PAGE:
Jobs You Could Do vs. Jobs You Could Get

I look for jobs almost every day, using online job boards. I see hundreds of jobs that I would never do, and a few jobs that I could do but don’t want to do, and then a very small number of jobs that I both could do and want to do.

Every once in while I see jobs that look so amazing and perfect, but that I could never get.

I have a number of years of experience in project management, event production, and general management. I can read contracts, manage budgets and financial, plan and execute a workshop or a convening, and development new programs. I can write grant reports and grant proposals, and I can write web copy and e-blasts. I can do a lot of things. My resume shows this broad base.

Which is why I can’t get a job as a marketing associate, or (honestly, shudder) a development associate anywhere on God’s green Earth. I have not specialized, and therefore, I will never be considered for these specialized positions. I see them come up relatively frequently with organizations that produce work I really love. But I don’t apply for them because my resume would just get thrown out 1) because I am too senior for a associates’ job, and 2) because I don’t have specialized experience on my resume.

Perhaps arrogantly, I think I could absolutely be the Associate Director for Marketing at the Fancy Schmancy Film Institute or the Director of Branding and Communications at a small, killer downtown theater. But I don’t apply for jobs like these because 1) I would never get an interview because my resume does not match the criteria for hiring and 2) my work samples are too collaborative, and I would not feel comfortable presenting them as my own work. Because while I might be arrogant, I am not an actual liar. But I think I could do these jobs. I think I could do them well. Institutional communications can be fun and creative. I used to make up insane brand slogans for arts organizations in my Arts & Marketing class.

But maybe I should apply for these types of jobs? Not in development, since I really feel uncomfortable in development, but in marketing. These assistant and associate level jobs. It could be good. It’s what I tried to do 10 years ago when I graduated from college, but then I gave up and took a job in publishing so I could pay my rent, go to the doctor, and stage manage at night.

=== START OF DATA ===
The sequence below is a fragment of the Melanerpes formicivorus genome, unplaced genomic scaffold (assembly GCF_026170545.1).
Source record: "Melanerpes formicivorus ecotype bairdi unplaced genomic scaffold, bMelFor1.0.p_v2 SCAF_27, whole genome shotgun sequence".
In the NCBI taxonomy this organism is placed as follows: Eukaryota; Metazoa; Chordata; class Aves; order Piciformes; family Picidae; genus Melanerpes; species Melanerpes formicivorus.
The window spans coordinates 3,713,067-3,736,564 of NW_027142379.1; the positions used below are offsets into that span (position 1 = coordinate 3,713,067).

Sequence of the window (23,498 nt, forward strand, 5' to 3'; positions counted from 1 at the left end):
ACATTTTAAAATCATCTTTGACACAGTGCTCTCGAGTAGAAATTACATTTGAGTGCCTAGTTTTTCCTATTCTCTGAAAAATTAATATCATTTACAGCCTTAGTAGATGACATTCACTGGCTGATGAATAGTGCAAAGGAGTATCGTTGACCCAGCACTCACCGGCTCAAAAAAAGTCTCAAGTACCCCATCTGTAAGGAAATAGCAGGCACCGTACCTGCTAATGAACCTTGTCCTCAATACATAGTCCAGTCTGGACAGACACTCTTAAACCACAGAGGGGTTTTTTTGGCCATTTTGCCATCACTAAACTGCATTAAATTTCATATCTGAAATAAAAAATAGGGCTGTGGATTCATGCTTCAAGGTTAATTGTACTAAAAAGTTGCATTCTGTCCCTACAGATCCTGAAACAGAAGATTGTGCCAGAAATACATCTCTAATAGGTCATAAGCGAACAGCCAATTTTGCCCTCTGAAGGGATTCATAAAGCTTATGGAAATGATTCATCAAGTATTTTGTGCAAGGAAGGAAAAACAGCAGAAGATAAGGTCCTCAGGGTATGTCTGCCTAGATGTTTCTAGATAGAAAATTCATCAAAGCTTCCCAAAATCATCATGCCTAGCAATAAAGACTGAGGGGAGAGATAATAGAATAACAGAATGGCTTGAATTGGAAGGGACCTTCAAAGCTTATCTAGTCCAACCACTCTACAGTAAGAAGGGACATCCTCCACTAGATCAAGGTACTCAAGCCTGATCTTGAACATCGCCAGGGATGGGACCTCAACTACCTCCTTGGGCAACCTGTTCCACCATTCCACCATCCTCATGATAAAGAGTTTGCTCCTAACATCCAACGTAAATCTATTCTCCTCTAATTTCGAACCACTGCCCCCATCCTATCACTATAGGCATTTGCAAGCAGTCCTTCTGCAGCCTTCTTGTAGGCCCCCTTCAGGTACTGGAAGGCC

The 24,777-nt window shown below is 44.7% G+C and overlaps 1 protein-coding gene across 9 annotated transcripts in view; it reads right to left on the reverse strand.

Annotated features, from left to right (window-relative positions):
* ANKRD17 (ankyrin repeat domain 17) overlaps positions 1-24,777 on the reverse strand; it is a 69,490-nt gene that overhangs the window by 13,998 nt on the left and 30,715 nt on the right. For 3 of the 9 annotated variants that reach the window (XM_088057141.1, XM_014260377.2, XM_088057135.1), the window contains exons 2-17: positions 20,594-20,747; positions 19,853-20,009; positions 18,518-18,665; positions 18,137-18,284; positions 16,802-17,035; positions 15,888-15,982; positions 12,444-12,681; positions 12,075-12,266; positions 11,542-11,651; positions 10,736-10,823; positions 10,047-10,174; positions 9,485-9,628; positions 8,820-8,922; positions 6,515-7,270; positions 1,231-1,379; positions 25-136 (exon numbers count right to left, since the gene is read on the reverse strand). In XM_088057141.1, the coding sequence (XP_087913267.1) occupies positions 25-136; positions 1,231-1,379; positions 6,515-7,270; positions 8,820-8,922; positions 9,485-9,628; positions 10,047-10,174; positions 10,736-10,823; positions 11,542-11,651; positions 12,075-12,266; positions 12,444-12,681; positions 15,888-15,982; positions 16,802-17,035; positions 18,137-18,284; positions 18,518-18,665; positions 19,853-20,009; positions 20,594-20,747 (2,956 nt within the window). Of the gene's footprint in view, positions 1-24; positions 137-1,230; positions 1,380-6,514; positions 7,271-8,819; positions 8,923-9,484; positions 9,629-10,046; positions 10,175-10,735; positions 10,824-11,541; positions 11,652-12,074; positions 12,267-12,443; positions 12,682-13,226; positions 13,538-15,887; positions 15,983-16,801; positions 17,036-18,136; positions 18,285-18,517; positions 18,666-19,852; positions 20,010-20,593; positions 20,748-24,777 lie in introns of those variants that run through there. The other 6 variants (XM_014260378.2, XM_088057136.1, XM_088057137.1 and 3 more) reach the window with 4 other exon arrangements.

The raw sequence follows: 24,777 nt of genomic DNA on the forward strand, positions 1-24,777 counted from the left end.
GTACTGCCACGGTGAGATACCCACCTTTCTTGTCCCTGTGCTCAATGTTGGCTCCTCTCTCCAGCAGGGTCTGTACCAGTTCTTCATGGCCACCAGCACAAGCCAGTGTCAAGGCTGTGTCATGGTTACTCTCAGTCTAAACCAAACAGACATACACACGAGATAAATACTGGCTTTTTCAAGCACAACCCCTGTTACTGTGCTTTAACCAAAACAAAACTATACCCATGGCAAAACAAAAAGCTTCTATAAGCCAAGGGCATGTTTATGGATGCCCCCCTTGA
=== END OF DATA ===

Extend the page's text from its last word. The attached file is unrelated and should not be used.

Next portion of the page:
Maybe I need to humble myself in this ultimate way, and start again at the bottom. But I would want it to be lead somewhere that I really wanted to go. I’m not sure if being the Director of Marketing is where I want to go.

As Sanjay says, “no wind is the right wind if you don’t know where you are headed.”

Advertisements
1 comment
  1. Please apply! I’ve had some promising leads from things I thought I’d have no chance in. The worst that can happen is that you don’t hear back, and you may be pleasantly surprised!

Leave a Reply

Fill in your details below or click an icon to log in:

WordPress.com Logo

You are commenting using your WordPress.com account. Log Out / Change )

Twitter picture

You are commenting using your Twitter account. Log Out / Change )

Facebook photo

You are commenting using your Facebook account. Log Out / Change )

Google+ photo

You are commenting using your Google+ account. Log Out / Change )

Connecting to %s

Larkin Callaghan

Global Health & International Development Strategy and Communications

Audience Development Specialists

Audience development beyond arts marketing

tales of work, unemployment and those activities in between

analyfe

the subjective perspective of an analytical optimist

Steve Blank

Entrepreneurship and Innovation

Onward and Upward - Keeping an eye on the nonprofit sector, from the bottom up

Keeping an eye on the nonprofit sector, from the bottom up

Brad Lichtenstein's blog

Behind the scenes of What We Got: DJ Spooky's Journey to the Commons

All Our Tragic

By Sean Graney. 32 Greek tragedies adapted into 1 play.

Rebecca Makes Plays

from scratch. all the time.

%d bloggers like this: